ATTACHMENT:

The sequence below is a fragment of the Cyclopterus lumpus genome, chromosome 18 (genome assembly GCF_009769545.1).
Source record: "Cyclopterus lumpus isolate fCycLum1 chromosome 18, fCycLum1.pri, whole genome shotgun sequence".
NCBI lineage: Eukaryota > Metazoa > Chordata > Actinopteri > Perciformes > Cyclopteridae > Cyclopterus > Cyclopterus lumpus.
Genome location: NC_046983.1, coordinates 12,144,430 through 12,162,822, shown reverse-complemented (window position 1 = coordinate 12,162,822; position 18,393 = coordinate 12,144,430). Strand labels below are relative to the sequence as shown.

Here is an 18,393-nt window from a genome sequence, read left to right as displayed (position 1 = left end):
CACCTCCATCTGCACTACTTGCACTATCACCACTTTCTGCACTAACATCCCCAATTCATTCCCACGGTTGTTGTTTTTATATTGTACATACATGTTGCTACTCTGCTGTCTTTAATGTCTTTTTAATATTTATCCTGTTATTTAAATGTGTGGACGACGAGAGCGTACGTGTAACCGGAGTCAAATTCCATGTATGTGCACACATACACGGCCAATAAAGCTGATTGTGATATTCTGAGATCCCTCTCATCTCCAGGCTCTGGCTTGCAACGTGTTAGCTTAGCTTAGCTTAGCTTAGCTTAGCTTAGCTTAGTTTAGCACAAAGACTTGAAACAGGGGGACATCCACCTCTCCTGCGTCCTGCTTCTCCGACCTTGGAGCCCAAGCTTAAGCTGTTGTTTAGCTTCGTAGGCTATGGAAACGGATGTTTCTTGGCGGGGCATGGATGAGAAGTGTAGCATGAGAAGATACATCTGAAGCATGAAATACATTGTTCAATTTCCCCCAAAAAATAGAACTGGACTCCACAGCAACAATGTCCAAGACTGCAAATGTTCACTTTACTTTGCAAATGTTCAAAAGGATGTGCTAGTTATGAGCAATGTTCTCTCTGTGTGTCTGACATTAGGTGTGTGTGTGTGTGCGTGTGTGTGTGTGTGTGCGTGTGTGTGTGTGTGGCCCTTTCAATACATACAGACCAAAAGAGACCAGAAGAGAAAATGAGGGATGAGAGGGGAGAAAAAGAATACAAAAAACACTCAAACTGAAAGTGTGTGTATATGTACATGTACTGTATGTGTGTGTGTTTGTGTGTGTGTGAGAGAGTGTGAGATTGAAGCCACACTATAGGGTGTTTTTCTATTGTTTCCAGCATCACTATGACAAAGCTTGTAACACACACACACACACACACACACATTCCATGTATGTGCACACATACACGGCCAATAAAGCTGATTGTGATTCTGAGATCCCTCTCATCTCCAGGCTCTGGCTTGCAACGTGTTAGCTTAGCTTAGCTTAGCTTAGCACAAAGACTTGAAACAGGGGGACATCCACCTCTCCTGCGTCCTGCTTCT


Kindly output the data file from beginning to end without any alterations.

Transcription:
The sequence below is a fragment of the Cyclopterus lumpus genome, chromosome 18 (genome assembly GCF_009769545.1).
Source record: "Cyclopterus lumpus isolate fCycLum1 chromosome 18, fCycLum1.pri, whole genome shotgun sequence".
NCBI lineage: Eukaryota > Metazoa > Chordata > Actinopteri > Perciformes > Cyclopteridae > Cyclopterus > Cyclopterus lumpus.
Genome location: NC_046983.1, coordinates 12,144,430 through 12,162,822, shown reverse-complemented (window position 1 = coordinate 12,162,822; position 18,393 = coordinate 12,144,430). Strand labels below are relative to the sequence as shown.

Here is an 18,393-nt window from a genome sequence, read left to right as displayed (position 1 = left end):
CACCTCCATCTGCACTACTTGCACTATCACCACTTTCTGCACTAACATCCCCAATTCATTCCCACGGTTGTTGTTTTTATATTGTACATACATGTTGCTACTCTGCTGTCTTTAATGTCTTTTTAATATTTATCCTGTTATTTAAATGTGTGGACGACGAGAGCGTACGTGTAACCGGAGTCAAATTCCATGTATGTGCACACATACACGGCCAATAAAGCTGATTGTGATATTCTGAGATCCCTCTCATCTCCAGGCTCTGGCTTGCAACGTGTTAGCTTAGCTTAGCTTAGCTTAGCTTAGCTTAGCTTAGTTTAGCACAAAGACTTGAAACAGGGGGACATCCACCTCTCCTGCGTCCTGCTTCTCCGACCTTGGAGCCCAAGCTTAAGCTGTTGTTTAGCTTCGTAGGCTATGGAAACGGATGTTTCTTGGCGGGGCATGGATGAGAAGTGTAGCATGAGAAGATACATCTGAAGCATGAAATACATTGTTCAATTTCCCCCAAAAAATAGAACTGGACTCCACAGCAACAATGTCCAAGACTGCAAATGTTCACTTTACTTTGCAAATGTTCAAAAGGATGTGCTAGTTATGAGCAATGTTCTCTCTGTGTGTCTGACATTAGGTGTGTGTGTGTGTGCGTGTGTGTGTGTGTGTGCGTGTGTGTGTGTGTGGCCCTTTCAATACATACAGACCAAAAGAGACCAGAAGAGAAAATGAGGGATGAGAGGGGAGAAAAAGAATACAAAAAACACTCAAACTGAAAGTGTGTGTATATGTACATGTACTGTATGTGTGTGTGTTTGTGTGTGTGTGAGAGAGTGTGAGATTGAAGCCACACTATAGGGTGTTTTTCTATTGTTTCCAGCATCACTATGACAAAGCTTGTAACACACACACACACACACACACACATTCCATGTATGTGCACACATACACGGCCAATAAAGCTGATTGTGATTCTGAGATCCCTCTCATCTCCAGGCTCTGGCTTGCAACGTGTTAGCTTAGCTTAGCTTAGCTTAGCACAAAGACTTGAAACAGGGGGACATCCACCTCTCCTGCGTCCTGCTTCT